The route starts off up the forestry track that's the northern continuation of the potholed vehicle track.
This continues north for a couple of kilometres, passing a signed side track on the right to 'Loch Grannoch Lodge' that is used as the return route, and then turning west to eventually leave the forestry. En route, there is a lot of clear-felling going on at the moment, with big piles of logs and what have you, and the forestry vehicles have turned sections of the track into a bit of a quagmire . At least the clear-felled area gave a fine early glimpse of the whole Cairnsmore massif, still with its head firmly in the clouds at this stage of the day, and looking rather more impressive than I'd bargained for: mildly intimidating, even. Thankfully the muddy section of track didn't go on too long, however, and the forestry track eventually ended at a double set of high gates in a deer fence, just after which is a Forestry Commission information board on walks and cycle tracks in the area. Another good view of the Cairnsmore from here - was the Clag maybe starting to lift a bit ?
I headed off almost due west, now pathless but reasonably easy going, finding a wee wooden bridge over the Cardoon Burn and passing right of the line of crags marked on the map as 'Door of Cairnsmore' to gain the east ridge of the Knee of Cairnsmore. It was a bit of a plod up onto the Knee, with a series of false summits. At least the Clag definitely seemed to be lifting a bit though, giving a brief glimpse of the summit ridge which looked to have a reasonable dusting of snow:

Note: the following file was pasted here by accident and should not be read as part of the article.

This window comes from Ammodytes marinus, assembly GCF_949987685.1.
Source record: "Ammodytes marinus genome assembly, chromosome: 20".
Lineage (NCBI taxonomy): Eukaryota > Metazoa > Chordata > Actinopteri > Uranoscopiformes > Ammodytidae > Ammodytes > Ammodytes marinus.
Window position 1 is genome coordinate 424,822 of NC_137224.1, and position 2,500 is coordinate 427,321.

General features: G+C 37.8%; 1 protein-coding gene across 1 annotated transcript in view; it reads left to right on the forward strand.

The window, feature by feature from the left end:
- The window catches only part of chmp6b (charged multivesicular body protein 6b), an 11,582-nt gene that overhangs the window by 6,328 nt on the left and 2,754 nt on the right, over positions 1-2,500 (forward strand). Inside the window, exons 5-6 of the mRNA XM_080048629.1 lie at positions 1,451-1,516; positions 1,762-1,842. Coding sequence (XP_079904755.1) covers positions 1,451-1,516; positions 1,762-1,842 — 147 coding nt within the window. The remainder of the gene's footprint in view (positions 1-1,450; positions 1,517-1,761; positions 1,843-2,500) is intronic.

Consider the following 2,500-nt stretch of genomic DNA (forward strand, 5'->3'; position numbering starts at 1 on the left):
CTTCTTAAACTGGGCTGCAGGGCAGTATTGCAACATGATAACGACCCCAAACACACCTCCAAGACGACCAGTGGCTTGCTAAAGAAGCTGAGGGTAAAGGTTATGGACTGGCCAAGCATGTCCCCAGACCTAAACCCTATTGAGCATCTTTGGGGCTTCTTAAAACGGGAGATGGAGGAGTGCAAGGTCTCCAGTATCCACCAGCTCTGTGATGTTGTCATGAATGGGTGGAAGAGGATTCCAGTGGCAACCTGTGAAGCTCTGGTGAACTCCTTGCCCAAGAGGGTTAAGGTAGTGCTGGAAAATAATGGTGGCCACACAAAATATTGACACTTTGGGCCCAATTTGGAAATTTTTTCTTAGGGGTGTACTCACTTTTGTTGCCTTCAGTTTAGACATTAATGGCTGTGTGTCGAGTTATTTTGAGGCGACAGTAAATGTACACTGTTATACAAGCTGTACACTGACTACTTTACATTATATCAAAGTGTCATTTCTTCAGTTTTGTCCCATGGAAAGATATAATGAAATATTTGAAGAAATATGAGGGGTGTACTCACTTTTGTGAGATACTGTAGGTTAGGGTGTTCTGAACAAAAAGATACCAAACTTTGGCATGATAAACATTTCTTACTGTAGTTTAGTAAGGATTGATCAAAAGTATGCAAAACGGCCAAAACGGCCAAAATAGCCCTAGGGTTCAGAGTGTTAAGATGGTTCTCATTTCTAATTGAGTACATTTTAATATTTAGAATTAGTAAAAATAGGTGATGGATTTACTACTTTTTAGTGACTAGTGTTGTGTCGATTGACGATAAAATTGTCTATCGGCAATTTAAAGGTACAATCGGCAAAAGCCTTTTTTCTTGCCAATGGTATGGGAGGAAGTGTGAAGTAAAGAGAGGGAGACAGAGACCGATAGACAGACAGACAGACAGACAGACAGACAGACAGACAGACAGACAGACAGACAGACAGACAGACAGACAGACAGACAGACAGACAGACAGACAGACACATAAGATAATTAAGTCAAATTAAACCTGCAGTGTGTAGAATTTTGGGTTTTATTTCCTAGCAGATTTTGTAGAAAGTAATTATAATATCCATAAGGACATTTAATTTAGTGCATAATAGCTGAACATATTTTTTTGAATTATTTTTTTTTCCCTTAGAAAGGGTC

Once I reached the snowline, there was a nice wee view back down over Wigtown Bay:
It wasn't too much further from here to the large almost-summit cairn of the Knee of Cairnsmore. Like the cairn on Cairnsmore of Fleet itself, this is one of those ones claimed to be of Bronze Age vintage, although I remain befuddled as to how anyone can possibly know how old any particular big pile of stones on a hill happens to be:? ...
I headed on north-west along the enjoyable ridge to the bealach with the Graham itself. The Clag had lifted from the bealach and there was a good view of the Cairnsmore ahead, with a fair bit of snow on it, and its head still deep in a big cloud:
There was a pleasing wee partly-frozen lochan right on the bealach.
It wasn't that much more ascent to the summit of Cairnsmore of Fleet itself. This is a busy summit area, with a big cairn, a Trig point, a circular stone windshelter, and a memorial to the depressingly large number of pilots and crew who have lost their lives in air crashes on this hill ... as an isolated massif in an otherwise flat area, it seems to have been a real plane-crash blackspot over the years.
Anyway, here's a shot of the cairn. It is also Bronze Age, needless to say. What, you mean you hadn't already spotted that from its typically Neolithic architectural features?!?
...And the Trig point, with windshelter and cairn visible behind it:
My next target, Meikle Multaggart, wasn't visible from the summit itself, although its northern outlier Craignelder was visible as a big snow-free brown lump.